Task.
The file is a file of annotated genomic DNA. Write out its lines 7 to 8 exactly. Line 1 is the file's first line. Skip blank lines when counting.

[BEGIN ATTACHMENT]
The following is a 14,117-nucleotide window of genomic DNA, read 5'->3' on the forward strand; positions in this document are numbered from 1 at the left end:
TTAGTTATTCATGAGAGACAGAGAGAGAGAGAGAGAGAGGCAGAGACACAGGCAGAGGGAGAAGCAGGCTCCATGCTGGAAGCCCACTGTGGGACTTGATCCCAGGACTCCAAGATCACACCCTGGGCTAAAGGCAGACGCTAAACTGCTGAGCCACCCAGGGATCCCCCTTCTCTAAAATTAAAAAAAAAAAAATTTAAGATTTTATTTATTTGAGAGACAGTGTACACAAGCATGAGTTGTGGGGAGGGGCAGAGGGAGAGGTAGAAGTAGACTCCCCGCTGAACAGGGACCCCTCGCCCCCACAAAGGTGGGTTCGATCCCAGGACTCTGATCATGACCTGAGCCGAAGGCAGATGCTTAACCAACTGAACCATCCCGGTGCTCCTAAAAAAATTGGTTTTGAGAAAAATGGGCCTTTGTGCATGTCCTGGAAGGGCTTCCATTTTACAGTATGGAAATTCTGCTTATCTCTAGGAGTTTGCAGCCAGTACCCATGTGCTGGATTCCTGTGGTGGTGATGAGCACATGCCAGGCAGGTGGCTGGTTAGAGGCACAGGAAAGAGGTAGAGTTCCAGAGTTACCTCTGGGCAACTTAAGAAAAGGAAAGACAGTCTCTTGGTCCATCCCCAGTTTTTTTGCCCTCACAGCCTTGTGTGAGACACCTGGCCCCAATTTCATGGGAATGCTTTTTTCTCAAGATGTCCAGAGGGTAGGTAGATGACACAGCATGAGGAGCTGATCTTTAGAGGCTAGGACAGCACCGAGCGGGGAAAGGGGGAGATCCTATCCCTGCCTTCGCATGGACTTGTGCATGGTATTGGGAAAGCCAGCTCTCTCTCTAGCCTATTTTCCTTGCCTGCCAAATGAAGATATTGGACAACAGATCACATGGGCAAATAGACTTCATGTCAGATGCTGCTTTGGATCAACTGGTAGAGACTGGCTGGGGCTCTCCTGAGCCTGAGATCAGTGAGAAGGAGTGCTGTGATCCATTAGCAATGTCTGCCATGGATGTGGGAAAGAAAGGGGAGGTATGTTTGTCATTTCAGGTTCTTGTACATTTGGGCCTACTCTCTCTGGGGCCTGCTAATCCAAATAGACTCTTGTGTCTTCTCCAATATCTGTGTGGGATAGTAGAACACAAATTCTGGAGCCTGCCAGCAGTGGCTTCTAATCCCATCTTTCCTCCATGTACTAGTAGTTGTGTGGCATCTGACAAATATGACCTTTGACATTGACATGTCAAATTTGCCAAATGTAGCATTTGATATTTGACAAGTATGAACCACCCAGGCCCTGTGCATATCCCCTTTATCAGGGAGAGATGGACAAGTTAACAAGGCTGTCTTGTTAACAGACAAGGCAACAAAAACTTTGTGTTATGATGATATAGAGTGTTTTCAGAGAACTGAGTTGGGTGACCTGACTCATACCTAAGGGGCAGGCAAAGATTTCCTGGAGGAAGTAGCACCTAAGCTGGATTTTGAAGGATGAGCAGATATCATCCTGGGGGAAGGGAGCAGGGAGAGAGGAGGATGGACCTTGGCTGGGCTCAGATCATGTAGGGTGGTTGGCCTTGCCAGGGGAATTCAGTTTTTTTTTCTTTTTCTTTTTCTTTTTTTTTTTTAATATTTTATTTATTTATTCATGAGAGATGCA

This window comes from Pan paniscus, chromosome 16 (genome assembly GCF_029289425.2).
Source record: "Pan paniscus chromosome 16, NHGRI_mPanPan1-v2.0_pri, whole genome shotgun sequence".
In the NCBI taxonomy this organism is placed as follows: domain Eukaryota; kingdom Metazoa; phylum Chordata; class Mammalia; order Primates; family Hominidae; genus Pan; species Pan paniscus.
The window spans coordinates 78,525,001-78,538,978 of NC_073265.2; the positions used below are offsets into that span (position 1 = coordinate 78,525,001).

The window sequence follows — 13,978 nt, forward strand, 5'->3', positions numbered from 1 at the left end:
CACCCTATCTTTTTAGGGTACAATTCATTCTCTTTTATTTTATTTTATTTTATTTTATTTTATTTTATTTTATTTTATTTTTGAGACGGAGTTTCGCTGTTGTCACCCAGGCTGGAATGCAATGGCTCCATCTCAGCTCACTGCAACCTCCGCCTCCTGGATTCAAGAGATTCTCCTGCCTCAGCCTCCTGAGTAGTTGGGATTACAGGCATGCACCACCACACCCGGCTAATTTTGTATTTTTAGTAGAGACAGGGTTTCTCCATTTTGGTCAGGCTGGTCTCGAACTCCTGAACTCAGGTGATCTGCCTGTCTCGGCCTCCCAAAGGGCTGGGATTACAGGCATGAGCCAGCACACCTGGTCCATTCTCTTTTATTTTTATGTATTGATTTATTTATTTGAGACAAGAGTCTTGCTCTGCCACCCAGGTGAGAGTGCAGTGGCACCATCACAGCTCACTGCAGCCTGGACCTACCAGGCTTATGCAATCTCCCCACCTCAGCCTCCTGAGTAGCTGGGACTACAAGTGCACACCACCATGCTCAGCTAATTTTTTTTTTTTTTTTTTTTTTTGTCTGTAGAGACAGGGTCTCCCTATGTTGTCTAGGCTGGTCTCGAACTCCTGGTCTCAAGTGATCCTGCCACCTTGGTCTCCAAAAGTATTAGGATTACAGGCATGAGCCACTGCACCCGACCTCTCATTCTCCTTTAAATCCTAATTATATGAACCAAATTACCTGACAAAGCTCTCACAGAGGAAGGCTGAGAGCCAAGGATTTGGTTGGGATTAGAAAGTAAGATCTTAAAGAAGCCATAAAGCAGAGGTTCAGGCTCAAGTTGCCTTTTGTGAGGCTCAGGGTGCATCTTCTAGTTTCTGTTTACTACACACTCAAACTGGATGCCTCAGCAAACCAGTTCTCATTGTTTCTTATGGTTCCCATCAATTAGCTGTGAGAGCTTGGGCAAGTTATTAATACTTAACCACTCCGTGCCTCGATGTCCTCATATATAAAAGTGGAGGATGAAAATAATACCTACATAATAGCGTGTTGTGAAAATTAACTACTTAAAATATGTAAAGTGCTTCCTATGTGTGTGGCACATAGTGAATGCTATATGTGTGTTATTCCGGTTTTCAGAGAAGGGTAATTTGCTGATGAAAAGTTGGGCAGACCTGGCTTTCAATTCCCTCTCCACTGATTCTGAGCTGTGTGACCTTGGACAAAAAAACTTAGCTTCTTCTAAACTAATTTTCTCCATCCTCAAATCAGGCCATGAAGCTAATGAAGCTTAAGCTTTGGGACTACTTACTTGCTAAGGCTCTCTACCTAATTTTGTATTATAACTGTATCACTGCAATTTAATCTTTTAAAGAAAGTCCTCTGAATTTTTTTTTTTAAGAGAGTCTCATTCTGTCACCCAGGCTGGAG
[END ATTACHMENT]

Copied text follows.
The window sequence follows — 13,978 nt, forward strand, 5'->3', positions numbered from 1 at the left end:
CACCCTATCTTTTTAGGGTACAATTCATTCTCTTTTATTTTATTTTATTTTATTTTATTTTATTTTATTTTATTTTATTTTTGAGACGGAGTTTCGCTGTTGTCACCCAGGCTGGAATGCAATGGCTCCATCTCAGCTCACTGCAACCTCCGCCTCCTGGATTCAAGAGATTCTCCTGCCTCAGCCTCCTGAGTAGTTGGGATTACAGGCATGCACCACCACACCCGGCTAATTTTGTATTTTTAGTAGAGACAGGGTTTCTCCATTTTGGTCAGGCTGGTCTCGAACTCCTGAACTCAGGTGATCTGCCTGTCTCGGCCTCCCAAAGGGCTGGGATTACAGGCATGAGCCAGCACACCTGGTCCATTCTCTTTTATTTTTATGTATTGATTTATTTATTTGAGACAAGAGTCTTGCTCTGCCACCCAGGTGAGAGTGCAGTGGCACCATCACAGCTCACTGCAGCCTGGACCTACCAGGCTTATGCAATCTCCCCACCTCAGCCTCCTGAGTAGCTGGGACTACAAGTGCACACCACCATGCTCAGCTAATTTTTTTTTTTTTTTTTTTTTTTGTCTGTAGAGACAGGGTCTCCCTATGTTGTCTAGGCTGGTCTCGAACTCCTGGTCTCAAGTGATCCTGCCACCTTGGTCTCCAAAAGTATTAGGATTACAGGCATGAGCCACTGCACCCGACCTCTCATTCTCCTTTAAATCCTAATTATATGAACCAAATTACCTGACAAAGCTCTCACAGAGGAAGGCTGAGAGCCAAGGATTTGGTTGGGATTAGAAAGTAAGATCTTAAAGAAGCCATAAAGCAGAGGTTCAGGCTCAAGTTGCCTTTTGTGAGGCTCAGGGTGCATCTTCTAGTTTCTGTTTACTACACACTCAAACTGGATGCCTCAGCAAACCAGTTCTCATTGTTTCTTATGGTTCCCATCAATTAGCTGTGAGAGCTTGGGCAAGTTATTAATACTTAACCACTCCGTGCCTCGATGTCCTCATATATAAAAGTGGAGGATGAAAATAATACCTACATAATAGCGTGTTGTGAAAATTAACTACTTAAAATATGTAAAGTGCTTCCTATGTGTGTGGCACATAGTGAATGCTATATGTGTGTTATTCCGGTTTTCAGAGAAGGGTAATTTGCTGATGAAAAGTTGGGCAGACCTGGCTTTCAATTCCCTCTCCACTGATTCTGAGCTGTGTGACCTTGGACAAAAAAACTTAGCTTCTTCTAAACTAATTTTCTCCATCCTCAAATCAGGCCATGAAGCTAATGAAGCTTAAGCTTTGGGACTACTTACTTGCTAAGGCTCTCTACCTAATTTTGTATTATAACTGTATCACTGCAATTTAATCTTTTAAAGAAAGTCCTCTGAATTTTTTTTTTTAAGAGAGTCTCATTCTGTCACCCAGGCTGGAG